Briefly put: The problems that people seem to have with SGML appears to
come from the idea that SGML is so much like text that it can be treated as
text _without_ markup. This is not true.
That one should be able to process an SGML file without doing any SGML
parsing is not a particularly good idea, nor is it desirable. Rather than
roll your own primitive and dysfunctional SGML processors, why not use an
actual SGML parser? Some of them are heavy-weights, and some insist on
being run as separate processes, but the project I'm working on has shown
that one can build a small and conforming SGML parser that is also fast.
Commercial implementations are usually built to be separate programs that
run script languages to do conversion to some other language for use by
other applications. This has made it very hard for people to use "native
SGML" in their applications, for things to which that SGML would otherwise
be eminently suited. I find HTML to be a very interesting example of such
an application, but I am concerned with the amount of heuristics involved
in the "pseudo-parsing", and particularly concerned that more of the same
heuristics-based approach is suggested for HTML+.
The idea that comments should be disallowed has one major disadvantage: If
I can't use comments or marked sections in my HTML+ files, it means I must
have two copies, one published, the other not. Such comments and marked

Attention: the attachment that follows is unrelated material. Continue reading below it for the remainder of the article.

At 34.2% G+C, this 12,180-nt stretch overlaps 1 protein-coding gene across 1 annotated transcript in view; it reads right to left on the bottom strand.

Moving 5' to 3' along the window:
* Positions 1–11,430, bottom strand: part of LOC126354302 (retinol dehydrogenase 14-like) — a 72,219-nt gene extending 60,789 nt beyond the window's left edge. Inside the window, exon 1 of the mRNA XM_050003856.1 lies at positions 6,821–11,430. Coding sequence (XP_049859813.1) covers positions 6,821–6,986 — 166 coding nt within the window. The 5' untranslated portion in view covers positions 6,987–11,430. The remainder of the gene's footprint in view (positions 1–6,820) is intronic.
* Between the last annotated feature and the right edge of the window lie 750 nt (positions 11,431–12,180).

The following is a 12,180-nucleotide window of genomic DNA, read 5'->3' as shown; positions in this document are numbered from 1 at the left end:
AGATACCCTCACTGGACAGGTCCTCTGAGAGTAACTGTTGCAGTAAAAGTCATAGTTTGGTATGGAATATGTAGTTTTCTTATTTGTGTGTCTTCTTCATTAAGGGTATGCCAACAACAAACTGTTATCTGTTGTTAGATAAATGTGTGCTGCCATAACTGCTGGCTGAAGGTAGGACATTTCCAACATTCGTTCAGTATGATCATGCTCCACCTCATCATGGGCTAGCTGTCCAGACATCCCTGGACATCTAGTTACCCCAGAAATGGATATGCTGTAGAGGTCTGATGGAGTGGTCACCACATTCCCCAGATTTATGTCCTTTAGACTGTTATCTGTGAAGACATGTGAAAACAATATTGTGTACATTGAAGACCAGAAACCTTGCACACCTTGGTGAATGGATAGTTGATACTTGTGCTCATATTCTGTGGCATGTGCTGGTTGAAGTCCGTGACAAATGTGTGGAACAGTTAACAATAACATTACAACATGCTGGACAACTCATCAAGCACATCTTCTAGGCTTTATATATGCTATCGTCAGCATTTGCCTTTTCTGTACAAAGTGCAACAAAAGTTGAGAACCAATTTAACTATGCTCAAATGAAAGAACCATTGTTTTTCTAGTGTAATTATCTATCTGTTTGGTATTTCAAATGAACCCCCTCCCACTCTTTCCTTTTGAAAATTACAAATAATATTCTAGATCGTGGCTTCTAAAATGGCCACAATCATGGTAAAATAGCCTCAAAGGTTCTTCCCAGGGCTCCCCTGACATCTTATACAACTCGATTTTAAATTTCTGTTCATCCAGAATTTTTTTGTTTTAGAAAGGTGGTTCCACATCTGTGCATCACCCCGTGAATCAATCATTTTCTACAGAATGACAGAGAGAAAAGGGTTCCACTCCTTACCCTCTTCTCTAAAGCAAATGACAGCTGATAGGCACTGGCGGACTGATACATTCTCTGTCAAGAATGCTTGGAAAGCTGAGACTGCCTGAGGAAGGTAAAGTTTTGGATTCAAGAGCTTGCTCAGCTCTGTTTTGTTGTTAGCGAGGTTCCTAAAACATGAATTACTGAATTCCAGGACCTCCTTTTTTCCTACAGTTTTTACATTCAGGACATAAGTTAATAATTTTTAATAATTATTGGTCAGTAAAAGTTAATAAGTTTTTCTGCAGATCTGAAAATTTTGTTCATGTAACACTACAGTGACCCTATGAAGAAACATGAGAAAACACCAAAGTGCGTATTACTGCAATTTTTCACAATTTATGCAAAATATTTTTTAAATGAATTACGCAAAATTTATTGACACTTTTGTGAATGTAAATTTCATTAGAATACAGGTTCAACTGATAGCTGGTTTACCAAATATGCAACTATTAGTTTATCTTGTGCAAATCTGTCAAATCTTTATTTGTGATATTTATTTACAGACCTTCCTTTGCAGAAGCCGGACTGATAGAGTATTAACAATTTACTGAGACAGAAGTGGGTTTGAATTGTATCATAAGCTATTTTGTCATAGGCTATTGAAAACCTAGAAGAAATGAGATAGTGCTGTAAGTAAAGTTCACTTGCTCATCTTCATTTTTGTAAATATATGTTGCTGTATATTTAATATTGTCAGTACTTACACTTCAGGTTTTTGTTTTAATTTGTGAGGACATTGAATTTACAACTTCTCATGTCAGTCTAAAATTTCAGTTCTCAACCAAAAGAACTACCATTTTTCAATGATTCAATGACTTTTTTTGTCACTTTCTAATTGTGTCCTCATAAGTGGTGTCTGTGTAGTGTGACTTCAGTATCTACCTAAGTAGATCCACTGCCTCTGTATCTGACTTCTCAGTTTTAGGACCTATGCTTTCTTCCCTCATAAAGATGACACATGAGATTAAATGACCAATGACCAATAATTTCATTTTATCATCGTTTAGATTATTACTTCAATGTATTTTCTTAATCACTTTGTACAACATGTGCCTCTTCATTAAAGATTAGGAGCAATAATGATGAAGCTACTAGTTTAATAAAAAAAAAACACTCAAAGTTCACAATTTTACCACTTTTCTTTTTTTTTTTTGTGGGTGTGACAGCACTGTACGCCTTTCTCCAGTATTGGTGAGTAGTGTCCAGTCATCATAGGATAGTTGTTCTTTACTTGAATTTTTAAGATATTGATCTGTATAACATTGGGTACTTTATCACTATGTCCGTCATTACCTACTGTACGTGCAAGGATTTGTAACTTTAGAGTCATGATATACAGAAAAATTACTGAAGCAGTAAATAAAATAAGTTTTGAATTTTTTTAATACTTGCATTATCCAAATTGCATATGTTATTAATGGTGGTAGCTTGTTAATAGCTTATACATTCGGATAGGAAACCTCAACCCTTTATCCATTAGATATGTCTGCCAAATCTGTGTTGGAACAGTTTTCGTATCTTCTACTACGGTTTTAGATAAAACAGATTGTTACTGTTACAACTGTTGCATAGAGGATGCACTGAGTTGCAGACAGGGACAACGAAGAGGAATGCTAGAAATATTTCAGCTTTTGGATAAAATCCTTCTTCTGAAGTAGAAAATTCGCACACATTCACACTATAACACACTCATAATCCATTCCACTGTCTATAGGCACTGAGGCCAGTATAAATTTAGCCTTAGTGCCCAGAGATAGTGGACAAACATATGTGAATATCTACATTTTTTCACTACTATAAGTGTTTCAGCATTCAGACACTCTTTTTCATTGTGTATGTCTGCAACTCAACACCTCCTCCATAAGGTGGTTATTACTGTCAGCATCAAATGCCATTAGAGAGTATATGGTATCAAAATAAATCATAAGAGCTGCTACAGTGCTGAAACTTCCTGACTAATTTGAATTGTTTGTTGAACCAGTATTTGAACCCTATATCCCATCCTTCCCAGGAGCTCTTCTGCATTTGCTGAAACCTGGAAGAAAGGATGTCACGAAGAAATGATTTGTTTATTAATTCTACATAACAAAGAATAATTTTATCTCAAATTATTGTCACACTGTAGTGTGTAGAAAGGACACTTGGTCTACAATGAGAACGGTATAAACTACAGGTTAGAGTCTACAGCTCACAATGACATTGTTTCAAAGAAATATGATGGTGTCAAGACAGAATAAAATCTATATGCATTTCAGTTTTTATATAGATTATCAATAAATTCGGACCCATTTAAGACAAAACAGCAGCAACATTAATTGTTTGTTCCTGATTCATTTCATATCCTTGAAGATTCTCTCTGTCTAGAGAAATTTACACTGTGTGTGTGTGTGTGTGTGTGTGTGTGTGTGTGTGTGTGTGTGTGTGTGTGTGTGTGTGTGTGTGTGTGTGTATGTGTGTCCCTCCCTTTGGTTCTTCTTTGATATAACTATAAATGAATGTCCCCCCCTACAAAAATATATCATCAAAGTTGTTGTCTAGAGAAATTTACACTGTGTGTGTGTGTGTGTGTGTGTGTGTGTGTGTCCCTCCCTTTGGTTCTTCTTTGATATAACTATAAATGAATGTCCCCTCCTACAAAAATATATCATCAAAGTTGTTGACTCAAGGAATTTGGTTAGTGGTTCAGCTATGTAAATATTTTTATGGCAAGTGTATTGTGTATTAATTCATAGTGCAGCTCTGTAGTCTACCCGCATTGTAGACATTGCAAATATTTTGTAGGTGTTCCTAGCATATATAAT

sections are necessary if I want to keep important information about the
document available over its lifetime. Since we are not talking about
snapshort documents and ephemeral information _all_ the time, lack of this
feature may be an untenable situation in practice. Marked sections are
sometimes the only means to "comment out" a larger block of text that
already has comments in it, or hyphens that could terminate the comments
prematurely. One of the beauties of HTML today is precisely that one can
reference the source documents without any of the stupid pre-processing and
multiple sources that is required in other hypertext systems, which remain
closed systems because of these limitations.
A restriction on the legality of SGML constructs also means that we can no
longer use ordinary SGML tools to test for conformance to the HTML+ DTD and
document conventions, but will have to build new tools to validate already
valid SGML documents. I maintain that this is a very bad idea. The cost
of the alternative is small in comparison.
Please note that my main mail address is <firstname.lastname@example.org>.
-- Erik Naggum <email@example.com> <SGML@ifi.uio.no> | Memento, terrigena. ISO 8879 SGML, ISO 10744 HyTime, ISO 10646 UCS | Memento, vita brevis.